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-   -   What Sort of Gearing Works Best for your Needs? (https://www.bikeforums.net/showthread.php?t=1218136)

Moisture 11-23-20 05:51 PM

What Sort of Gearing Works Best for your Needs?
 
Thought this might make for some interesting conversation.. lets say you can spec your bike with any sort of ratios you want. What are you picking?

1. What sort of terrain do you ride on?
2. What sort of bike is it?
3. How hilly is the area you ride in
4. Whats your current ratio spread and how does it suit your needs?
5. How would you change it?

- Mostly pavement, some gravel and dirt paths
- Road bike
- Mostly flat, some long hills, nothing crazy steep
- 40/52t front, 14-34t rear (2x5)
- 36/52t, 11-34t (2x8)

While my current gearing is totally sufficient for my needs and actually quite useful, I find myself being in top gear (52/14) all the time on flat terrain in non windy conditions. I'd like for slightly lower and slightly higher gearing on both ends of the spectrum. Something like 2x7 or 2x8 would offer some ideal spacing in terms of snatching through the gears while accelerating from a stand still.

Interestingly enough, I found a Biopace Mountain LX crankset made by shimano (28/38/48) . Never seen that sort of spacing before. Typically lower end mountain bikes come with 22/32/44. Woukd be interesting to give this unique ratio spread a try.

Mulberry20 11-23-20 06:00 PM


Originally Posted by Moisture (Post 21803498)
Thought this might make for some interesting conversation.. lets say you can spec your bike with any sort of ratios you want. What are you picking?

1. What sort of terrain do you ride on?
2. What sort of bike is it?
3. How hilly is the area you ride in
4. Whats your current ratio spread and how does it suit your needs?
5. How would you change it?

- Mostly pavement, some gravel and dirt paths
- Road bike
- Mostly flat, some long hills, nothing crazy steep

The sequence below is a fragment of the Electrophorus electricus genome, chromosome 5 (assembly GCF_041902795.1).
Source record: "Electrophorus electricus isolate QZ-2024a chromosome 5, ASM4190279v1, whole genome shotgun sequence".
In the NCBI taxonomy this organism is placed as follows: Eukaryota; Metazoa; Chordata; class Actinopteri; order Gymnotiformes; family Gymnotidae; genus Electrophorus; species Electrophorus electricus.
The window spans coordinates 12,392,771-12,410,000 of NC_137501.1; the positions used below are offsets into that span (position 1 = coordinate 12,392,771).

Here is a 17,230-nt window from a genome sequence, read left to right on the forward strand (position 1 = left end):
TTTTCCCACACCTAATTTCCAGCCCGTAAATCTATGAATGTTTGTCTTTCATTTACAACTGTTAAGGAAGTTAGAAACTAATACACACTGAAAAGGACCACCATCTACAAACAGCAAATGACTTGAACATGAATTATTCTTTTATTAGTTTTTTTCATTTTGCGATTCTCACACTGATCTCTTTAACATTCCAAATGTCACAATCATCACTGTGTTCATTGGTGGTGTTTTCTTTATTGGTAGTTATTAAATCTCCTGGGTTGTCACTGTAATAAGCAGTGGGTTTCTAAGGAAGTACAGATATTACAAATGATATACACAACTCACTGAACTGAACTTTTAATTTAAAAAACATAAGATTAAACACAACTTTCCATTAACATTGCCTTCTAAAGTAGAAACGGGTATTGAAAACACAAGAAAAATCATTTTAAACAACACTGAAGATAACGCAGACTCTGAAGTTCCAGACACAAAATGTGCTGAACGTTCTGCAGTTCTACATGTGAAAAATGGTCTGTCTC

- 40/52t front, 14-34t rear (2x5)
- 36/52t, 11-34t (2x8)

While my current gearing is totally sufficient for my needs and actually quite useful, I find myself being in top gear (52/14) all the time on flat terrain in non windy conditions. I'd like for slightly lower and slightly higher gearing on both ends of the spectrum. Something like 2x7 or 2x8 would offer some ideal spacing in terms of snatching through the gears while accelerating from a stand still.

Interestingly enough, I found a Biopace Mountain LX crankset made by shimano (28/38/48) . Never seen that sort of spacing before. Typically lower end mountain bikes come with 22/32/44. Woukd be interesting to give this unique ratio spread a try.

Road, 53/39, 12/25 10 speed cassette no complaints

wolfchild 11-23-20 06:09 PM

I use fixed gear and singlespeed bikes for all of my riding....My cycling season never ends and I ride all year round. The area I ride has rolling terrain mostly gentle hills but we also have some big hills out in rural areas which can be a big challenge especially for somebody who rides singlespeed.. The type of riding I do includes: commuting to work, road riding, gravel riding, mountain biking, snow biking.

TomM 11-23-20 06:11 PM

Fixed gear 42x15 works best for me.

Elvo 11-23-20 06:18 PM

48/32 with 11-36 rear

GlennR 11-23-20 06:48 PM

Road 50/34 with 11-28

Gravel 40T with 11-32

Reynolds 11-23-20 06:51 PM

Road,
52/42 and 13-21 7sp - that's more than I need, a 50 big ring would be enough. Pavement, flat terrain.
52/42 and 12/23 9sp
MTB (but used as gravel) 26/36/48 and 12-19 7sp. Dirt roads, flat terrain. A 46 would be better.

Reflector Guy 11-23-20 06:57 PM

50/34 and 11-32. I think my older bike is 11-30.

It's not hilly here at all so most of my favorite combinations are geared for speed, not for climbing.

Leisesturm 11-23-20 07:04 PM


Originally Posted by Elvo (Post 21803539)
48/32 with 11-36 rear